Several North Asian carriers also serve the Philippines-US market on a one-stop basis including All Nippon Airways, Asiana, Cathay Pacific, China Airlines, EVA, Korean Air and Japan Airlines. But PAL has a strong position with its exclusive non-stop product along with brand loyalty as overseas Filipinos generally prefer flying with PAL.
Despite offering an outdated product on ageing aircraft, PAL’s load factor to Los Angeles and San Francisco in recent years has been consistently above 75% except during the off peak months of September to December.
Expansion of the network to the east should allow PAL to be able to further grow its overall share of the Philippines-US market. There are currently about 200,000 Filipinos living in the New York City area and about 100,000 in the Chicago area. This segment of the community is generally flying with North Asian carriers as there is no convenient PAL option.
Cebu Pacific poised to enter Guam and Hawaii markets
Cebu Pacific also is keen to serve the US market but currently does not have the aircraft with the range to reach the mainland US. The LCC is expected to initially focus on Guam and Honolulu with both routes likely to be launched by the end of 2014.
Cebu Pacific has long been interested in serving Guam with its A320 fleet but has been precluded by Category 2 restrictions. The carrier even previously looked at wet-leasing aircraft from a US carrier to serve Guam but ruled out that option as it was cost prohibitive.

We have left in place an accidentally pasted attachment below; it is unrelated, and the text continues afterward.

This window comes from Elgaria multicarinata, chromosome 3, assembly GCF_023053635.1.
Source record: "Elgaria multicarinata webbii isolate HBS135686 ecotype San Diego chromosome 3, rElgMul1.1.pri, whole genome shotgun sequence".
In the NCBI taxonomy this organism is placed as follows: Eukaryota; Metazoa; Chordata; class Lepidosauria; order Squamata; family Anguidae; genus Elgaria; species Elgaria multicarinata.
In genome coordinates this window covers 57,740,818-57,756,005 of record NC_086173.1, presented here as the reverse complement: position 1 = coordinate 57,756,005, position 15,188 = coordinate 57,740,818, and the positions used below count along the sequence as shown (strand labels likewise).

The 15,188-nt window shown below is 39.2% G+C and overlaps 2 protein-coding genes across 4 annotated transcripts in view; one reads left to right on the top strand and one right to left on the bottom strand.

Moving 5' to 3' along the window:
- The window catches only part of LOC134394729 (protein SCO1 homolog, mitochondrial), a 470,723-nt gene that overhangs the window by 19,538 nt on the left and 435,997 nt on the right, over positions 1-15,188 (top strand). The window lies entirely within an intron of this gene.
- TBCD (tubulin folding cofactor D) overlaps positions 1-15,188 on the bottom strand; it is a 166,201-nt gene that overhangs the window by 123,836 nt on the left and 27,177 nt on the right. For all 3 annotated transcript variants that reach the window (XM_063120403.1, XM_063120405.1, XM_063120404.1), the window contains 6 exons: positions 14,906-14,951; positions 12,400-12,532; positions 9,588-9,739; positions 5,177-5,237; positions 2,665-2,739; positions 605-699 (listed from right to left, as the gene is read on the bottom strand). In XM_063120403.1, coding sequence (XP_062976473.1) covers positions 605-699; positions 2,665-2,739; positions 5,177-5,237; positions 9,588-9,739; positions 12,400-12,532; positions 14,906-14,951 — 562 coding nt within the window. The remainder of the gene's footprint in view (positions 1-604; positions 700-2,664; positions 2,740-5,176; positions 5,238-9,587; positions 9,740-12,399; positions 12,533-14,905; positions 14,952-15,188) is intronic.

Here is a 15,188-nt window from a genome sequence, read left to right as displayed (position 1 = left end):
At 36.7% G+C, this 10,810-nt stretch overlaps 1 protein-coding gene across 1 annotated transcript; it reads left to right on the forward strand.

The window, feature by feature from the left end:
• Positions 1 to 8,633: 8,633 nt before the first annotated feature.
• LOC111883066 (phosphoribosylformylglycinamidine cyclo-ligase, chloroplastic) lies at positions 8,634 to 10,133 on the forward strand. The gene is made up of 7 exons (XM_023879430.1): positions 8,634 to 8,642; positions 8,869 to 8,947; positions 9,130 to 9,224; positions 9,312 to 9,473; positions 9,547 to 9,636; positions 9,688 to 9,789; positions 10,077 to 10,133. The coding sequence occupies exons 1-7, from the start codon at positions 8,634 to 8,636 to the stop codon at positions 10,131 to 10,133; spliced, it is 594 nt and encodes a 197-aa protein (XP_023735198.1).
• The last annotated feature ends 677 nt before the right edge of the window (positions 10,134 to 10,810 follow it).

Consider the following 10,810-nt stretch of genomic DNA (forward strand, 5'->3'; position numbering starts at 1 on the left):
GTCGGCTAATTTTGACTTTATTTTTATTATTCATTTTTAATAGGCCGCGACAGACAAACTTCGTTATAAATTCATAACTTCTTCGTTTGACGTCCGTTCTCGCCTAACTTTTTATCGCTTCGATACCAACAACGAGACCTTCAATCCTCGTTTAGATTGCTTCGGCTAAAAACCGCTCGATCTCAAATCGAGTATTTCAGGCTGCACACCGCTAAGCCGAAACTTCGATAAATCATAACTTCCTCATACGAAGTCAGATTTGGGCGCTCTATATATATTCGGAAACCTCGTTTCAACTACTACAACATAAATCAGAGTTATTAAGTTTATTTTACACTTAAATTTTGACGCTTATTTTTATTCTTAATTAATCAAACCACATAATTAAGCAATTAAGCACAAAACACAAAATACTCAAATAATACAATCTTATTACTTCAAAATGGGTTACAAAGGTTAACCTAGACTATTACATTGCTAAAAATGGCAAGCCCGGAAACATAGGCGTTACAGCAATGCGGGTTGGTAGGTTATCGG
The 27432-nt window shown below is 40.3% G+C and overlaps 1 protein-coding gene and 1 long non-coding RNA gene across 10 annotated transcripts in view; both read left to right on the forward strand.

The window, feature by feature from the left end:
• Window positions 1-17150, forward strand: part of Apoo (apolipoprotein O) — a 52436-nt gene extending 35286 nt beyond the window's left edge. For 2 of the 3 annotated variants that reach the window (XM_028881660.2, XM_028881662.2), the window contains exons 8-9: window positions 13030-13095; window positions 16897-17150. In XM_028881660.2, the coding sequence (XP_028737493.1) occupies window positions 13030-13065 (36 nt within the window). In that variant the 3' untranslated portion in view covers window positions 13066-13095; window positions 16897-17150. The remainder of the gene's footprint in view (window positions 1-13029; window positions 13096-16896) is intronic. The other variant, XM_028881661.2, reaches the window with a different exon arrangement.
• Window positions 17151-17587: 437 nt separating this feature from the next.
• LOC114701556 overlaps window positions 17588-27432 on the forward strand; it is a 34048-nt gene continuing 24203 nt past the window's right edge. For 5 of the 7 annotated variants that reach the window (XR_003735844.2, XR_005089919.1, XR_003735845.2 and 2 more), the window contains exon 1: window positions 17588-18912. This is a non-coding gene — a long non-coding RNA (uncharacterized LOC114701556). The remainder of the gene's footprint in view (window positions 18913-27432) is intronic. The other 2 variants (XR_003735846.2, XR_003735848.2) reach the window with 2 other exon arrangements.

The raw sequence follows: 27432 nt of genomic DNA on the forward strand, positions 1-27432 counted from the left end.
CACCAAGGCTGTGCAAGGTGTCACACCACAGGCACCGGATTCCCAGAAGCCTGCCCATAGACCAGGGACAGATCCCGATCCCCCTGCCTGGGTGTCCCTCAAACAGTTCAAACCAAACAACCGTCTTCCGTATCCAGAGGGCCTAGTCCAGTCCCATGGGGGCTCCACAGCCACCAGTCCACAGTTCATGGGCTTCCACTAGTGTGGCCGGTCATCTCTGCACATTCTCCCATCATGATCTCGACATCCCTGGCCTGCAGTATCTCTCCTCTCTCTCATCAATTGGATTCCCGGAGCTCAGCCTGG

Manila-Guam is currently served by United with 10 weekly 737-800 flights along with the five weekly A320 flights from PAL. With LCC stimulation the Manila-Guam should be able to support a significant increase in capacity.
Guam has been keen for some time to attract LCC service from the Philippines. The Guam airport has seen the Korea-Guam market grow following the entrance of Jeju Air, which is the only LCC currently serving Guam.
The Honolulu-Manila market has only been served by PAL since Hawaiian Airlines dropped Manila in mid-2013 after five years on the route. Cebu Pacific should be able to be more successful than Hawaiian at stimulating demand as the Honolulu-Manila market is price sensitive - as are most Filipino expatriate markets.
Hawaii has the second largest Filipino community after California among US states, with about 300,000 residents.